This is a very different situation from usual multiproxy studies which use sophisticated methods to ensure that a proxy’s weight in the final result reflects its ability to record some variance in the temperature field (whether local or not). While there is merit in exploring a bare bones approach (arithmetic mean), it then becomes indispensable to demonstrate that each proxy is : a) a temperature proxy (not a salinity one…). b) a good one at that.

At first glance, a) is dubious for the Holmgren and Keigwin timeseries (that’s at first glance… i need to dig more), and b) can usually be assessed from the authors’ error analysis. If it is not, then the author should conduct his own, or drop the use of such proxy.
Once again, such care would not be required when a climate-field-reconstruction or “composite-plus-scale” approach is employed, as the proxy’s ability to record temperature is implicit in the calibration therein. Since the author effectively treats the proxies are perfect thermometers (which is conceptually acceptable as long as it is explicitly justified), the lack of this discussion is unforgivable, and in my book, constitutes grounds for rejection any day of the week.

Error propagation analysis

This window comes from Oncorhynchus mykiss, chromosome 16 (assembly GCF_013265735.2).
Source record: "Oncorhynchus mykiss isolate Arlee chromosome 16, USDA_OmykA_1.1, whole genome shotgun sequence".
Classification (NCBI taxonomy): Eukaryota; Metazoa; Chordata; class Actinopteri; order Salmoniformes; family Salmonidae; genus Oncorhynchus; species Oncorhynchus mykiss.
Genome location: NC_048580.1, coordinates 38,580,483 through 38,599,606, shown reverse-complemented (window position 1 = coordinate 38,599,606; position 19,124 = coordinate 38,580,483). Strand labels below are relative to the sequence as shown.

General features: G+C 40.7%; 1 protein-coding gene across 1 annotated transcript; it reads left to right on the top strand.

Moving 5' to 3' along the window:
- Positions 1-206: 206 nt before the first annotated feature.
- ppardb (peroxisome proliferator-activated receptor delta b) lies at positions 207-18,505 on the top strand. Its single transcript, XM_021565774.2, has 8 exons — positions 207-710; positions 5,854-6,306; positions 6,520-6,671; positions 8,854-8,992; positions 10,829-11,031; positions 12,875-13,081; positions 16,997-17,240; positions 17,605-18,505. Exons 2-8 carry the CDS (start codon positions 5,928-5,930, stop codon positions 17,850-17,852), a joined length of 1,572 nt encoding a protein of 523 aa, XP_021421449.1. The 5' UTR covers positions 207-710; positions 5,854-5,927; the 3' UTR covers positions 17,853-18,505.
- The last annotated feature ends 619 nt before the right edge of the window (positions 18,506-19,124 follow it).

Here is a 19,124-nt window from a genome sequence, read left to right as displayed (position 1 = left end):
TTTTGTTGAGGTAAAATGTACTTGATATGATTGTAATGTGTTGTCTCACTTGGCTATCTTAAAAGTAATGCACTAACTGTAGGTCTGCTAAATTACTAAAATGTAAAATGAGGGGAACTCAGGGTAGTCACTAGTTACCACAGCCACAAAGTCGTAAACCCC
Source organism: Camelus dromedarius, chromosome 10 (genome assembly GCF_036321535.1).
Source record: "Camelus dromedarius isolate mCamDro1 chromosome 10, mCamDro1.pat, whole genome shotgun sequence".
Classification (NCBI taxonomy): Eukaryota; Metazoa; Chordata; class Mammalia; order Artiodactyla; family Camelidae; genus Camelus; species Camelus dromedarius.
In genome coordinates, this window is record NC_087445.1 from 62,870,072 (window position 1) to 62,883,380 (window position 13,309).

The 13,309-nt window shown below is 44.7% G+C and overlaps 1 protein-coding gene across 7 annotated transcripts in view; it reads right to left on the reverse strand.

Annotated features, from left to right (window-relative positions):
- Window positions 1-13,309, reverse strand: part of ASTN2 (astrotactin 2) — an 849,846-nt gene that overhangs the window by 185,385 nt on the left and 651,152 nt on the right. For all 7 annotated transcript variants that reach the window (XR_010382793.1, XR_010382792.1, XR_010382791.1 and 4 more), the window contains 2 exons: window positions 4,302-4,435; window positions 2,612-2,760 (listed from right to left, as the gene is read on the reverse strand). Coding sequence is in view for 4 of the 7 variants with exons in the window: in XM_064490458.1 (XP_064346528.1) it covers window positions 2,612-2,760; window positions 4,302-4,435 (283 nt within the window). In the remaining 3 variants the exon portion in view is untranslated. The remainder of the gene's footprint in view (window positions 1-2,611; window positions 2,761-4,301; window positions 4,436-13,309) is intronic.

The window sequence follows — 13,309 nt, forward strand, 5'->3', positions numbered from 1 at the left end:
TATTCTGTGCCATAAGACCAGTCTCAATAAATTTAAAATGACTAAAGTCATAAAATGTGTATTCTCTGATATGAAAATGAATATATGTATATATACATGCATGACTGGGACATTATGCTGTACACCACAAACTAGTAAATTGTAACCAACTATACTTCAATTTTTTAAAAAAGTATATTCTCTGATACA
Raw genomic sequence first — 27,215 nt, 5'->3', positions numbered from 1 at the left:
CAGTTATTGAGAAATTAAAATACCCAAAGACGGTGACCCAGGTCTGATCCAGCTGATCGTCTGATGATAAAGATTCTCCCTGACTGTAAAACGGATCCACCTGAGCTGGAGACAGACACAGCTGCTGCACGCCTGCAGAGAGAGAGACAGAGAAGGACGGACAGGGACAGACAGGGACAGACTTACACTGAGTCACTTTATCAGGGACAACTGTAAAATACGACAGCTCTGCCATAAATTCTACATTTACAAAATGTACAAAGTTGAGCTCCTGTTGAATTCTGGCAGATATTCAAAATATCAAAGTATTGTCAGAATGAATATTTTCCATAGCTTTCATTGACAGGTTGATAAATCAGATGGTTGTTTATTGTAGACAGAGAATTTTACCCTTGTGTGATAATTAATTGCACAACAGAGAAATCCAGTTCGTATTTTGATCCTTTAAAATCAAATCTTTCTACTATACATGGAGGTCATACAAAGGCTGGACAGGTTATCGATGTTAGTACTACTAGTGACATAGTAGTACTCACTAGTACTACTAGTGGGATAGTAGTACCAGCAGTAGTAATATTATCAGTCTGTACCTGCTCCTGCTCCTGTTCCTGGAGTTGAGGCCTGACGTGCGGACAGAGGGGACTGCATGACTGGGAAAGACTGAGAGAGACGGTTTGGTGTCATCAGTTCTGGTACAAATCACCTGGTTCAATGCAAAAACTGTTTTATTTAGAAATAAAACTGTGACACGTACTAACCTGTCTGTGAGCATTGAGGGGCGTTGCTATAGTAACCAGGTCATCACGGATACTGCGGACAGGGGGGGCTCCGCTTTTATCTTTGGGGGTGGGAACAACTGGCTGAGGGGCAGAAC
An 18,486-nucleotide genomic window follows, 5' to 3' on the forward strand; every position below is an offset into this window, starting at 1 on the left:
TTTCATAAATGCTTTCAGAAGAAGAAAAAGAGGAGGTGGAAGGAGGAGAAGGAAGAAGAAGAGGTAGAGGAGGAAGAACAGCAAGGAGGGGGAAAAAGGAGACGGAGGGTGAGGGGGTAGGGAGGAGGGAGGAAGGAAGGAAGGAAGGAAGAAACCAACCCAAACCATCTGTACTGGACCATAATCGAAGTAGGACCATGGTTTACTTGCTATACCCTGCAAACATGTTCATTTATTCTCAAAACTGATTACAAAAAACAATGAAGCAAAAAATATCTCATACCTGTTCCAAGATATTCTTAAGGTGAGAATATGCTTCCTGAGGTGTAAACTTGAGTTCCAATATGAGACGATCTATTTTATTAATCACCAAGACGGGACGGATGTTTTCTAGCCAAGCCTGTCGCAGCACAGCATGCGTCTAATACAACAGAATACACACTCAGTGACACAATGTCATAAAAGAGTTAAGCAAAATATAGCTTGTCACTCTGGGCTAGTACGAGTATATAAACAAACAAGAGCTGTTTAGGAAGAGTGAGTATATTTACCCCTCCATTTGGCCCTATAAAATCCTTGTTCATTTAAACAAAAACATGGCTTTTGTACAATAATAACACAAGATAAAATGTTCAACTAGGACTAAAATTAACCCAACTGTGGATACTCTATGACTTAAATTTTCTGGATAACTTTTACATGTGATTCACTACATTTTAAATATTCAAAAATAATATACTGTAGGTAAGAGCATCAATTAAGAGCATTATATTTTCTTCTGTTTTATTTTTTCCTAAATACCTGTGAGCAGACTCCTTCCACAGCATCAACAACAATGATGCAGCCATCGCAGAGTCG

This part is usually immensely complicated in the case of non-linear estimators, but it should be a piece of cake here. Since the proxies are so concisely described (i agree that a map would have been nice – apparently it didn’t take S. McIntyre very long to make one), it comes as no surprise that the final result is utterly devoid of error bars.
Instead, the author chooses a jacknife analysis, which in my view only speaks to the relative importance of each proxy in the final results. Imagine all proxies had a standard error of 2.5 degrees with the actual temperature : this analysis would say nothing about the accuracy of the mean.

Let’s be more constructive than in my original CA post : there are several possible approaches. For instance, one could assemble a vector of proxy errors, and assume the temperature proxies are iid and Gaussian, which is quite reasonable. It would not take a PhD in mathematics to prove that the arithmetic mean is also a Gaussian random variable with a standard deviation that is the L2-norm of the sigma vector (divided by the number of series). This is rather simple-minded, but since the approach is deliberately simple, it would be consistent with this framework. There maybe more elaborate ways, as discussed by Hu McCullough here.

In any case, it is unacceptable to make the quantitative claim that the data ”would indeed seem to show the MWP to be warmer than the late 20th century” , “by about 0.3 degrees. This number is worthless without an error bar, or at least an insightful discussion of uncertainty.
Rejection again, sunday or friday.

Reconstruction skill.